Since winning the title from Joe Brown in Las Vegas in 1962, Ortiz has been the most active champion in boxing, but he remains an anonymous figure in this country, mainly because it has been four years since he last fought in Madison Square Garden. Until recently his manager, Honest Bill Daly, who is controversial and often accused of behavior befitting a boxing manager, has not been in rapport with the Garden. But if Ortiz' absence from New York constricted the exposure of his name it hardly bothered him financially. He and Daly went where the cash was: Tokyo, Manila, Rome, London, Milan, San Juan, Panama City, all the places where a lightweight champion is still an attraction. As a result, he made more money than any other champion, excluding the heavyweight. "Yeah," says a friend, "but what still bugs him is that nobody knows his name." To this Ortiz says: "Who cares? I'm more of an international champion than anybody. I've been a damn good fighter."
His appraisal of himself is hardly exaggerated. Although he is only 5 feet 7, he is a big lightweight. His body is muscular, and his forearms are shaped like beer bottles. He is a slick package of controlled fury and probably the most complete fighter around. His left hook is not as punishing as it should be, but his left jab is crisp and jolting, and on the inside his right hand to the kidney is cruel and constant. He can also lead and counter, a talent rarely seen these days. "On the ropes, in a corner, in the middle, he can do it all," says Daly. "He's a primitive—when he wants to be." This is what is visible of Ortiz the fighter. The part of him that throws or does not throw all of his splendid skills into motion is not so easily visible. "The body, the instincts are somehow there," said a Puerto Rican friend, "but the heart is not. The question is: How long can a body go without desire?"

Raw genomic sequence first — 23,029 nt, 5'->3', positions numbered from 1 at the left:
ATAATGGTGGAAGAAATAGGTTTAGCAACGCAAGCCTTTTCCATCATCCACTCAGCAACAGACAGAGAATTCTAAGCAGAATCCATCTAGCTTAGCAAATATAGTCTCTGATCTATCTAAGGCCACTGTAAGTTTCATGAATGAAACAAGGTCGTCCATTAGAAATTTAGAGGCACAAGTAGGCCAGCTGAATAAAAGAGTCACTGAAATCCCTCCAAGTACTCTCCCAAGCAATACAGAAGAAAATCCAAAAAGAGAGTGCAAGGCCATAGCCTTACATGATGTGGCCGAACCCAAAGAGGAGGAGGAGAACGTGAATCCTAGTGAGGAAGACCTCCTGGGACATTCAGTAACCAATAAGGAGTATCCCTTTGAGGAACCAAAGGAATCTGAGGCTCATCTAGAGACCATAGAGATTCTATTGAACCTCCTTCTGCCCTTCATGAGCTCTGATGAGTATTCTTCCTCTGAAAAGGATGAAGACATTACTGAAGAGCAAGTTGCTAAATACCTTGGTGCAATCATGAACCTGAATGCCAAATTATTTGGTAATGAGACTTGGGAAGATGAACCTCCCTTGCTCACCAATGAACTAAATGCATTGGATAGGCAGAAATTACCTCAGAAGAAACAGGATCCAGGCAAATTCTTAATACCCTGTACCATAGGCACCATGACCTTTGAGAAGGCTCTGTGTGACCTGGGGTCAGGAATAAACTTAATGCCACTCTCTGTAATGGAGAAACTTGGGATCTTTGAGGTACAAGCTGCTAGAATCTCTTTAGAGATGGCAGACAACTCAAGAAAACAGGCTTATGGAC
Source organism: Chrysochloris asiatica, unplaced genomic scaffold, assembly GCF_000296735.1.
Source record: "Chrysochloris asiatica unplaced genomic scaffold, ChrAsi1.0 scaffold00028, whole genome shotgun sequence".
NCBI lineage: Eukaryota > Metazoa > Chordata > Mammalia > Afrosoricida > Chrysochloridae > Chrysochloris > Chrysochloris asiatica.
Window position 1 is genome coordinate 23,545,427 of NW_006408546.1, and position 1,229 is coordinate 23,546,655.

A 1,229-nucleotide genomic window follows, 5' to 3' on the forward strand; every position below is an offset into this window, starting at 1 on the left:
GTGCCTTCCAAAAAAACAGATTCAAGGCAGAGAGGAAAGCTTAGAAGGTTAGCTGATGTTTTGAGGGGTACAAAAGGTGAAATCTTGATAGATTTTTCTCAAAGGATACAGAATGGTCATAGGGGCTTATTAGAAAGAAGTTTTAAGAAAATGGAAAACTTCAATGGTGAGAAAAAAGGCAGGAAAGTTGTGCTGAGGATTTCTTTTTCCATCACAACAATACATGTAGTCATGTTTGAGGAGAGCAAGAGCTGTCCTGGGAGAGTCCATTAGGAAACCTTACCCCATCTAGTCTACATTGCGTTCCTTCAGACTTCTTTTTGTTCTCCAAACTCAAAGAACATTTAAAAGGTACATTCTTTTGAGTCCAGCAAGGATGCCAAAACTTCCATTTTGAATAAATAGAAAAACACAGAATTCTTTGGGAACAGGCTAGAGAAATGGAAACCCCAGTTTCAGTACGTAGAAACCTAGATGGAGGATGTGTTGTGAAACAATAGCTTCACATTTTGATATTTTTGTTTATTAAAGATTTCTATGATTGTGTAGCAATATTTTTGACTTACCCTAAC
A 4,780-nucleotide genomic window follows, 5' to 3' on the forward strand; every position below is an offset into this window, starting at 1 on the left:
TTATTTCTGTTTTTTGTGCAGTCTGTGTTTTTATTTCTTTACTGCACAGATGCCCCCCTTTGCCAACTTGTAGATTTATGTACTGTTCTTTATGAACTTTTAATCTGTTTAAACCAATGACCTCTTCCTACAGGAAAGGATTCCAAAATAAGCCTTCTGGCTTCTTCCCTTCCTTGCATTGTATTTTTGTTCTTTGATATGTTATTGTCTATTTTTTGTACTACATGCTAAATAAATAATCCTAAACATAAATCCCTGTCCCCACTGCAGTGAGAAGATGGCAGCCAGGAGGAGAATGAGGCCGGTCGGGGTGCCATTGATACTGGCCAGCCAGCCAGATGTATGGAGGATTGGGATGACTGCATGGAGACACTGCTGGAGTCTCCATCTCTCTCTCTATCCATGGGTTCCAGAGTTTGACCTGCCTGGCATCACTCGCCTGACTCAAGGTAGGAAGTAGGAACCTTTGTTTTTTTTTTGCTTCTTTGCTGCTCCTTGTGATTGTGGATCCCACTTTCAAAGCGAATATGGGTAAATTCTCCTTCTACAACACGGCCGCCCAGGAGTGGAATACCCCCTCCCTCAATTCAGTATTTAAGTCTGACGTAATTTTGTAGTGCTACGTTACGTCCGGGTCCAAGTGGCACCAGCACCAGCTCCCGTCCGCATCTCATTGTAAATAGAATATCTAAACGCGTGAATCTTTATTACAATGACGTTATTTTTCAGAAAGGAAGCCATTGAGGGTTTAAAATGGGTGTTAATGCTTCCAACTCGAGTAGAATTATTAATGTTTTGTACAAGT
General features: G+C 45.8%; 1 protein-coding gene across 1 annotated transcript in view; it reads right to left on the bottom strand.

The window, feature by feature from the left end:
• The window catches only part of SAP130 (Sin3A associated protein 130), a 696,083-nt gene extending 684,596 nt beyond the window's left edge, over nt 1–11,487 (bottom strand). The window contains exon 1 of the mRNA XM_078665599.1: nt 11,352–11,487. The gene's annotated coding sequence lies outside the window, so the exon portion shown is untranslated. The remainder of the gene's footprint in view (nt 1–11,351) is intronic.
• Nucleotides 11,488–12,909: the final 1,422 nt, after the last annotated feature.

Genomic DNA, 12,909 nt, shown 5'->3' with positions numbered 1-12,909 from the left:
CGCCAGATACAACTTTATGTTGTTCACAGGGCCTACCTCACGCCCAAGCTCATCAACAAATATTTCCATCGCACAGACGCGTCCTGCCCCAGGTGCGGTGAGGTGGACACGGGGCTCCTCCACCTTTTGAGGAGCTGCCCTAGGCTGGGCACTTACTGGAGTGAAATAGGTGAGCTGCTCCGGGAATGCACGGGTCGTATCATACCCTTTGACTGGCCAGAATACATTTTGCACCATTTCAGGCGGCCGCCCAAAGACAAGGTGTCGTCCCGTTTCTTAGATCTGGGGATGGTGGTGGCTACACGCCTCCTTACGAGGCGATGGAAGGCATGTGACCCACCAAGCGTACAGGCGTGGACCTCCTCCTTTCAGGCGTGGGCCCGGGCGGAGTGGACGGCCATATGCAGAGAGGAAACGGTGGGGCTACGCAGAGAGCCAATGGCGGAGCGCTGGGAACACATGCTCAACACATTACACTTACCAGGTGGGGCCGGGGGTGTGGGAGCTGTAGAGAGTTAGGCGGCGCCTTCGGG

Always, in the literature of the ring, the fighter is a naive soul who is ravaged by men who slobber over cigars, have piggish eyes and gravy stains on their ties. Neither Ortiz nor Daly can be categorized so simply. Daly believes a fighter should just fight, not think. Daly will do the thinking and the talking, and if the fighter listens and is good enough and does not open (or close) nightclubs, chances are he will not end up a ragged ghost peddling old triumphs in an arena lobby.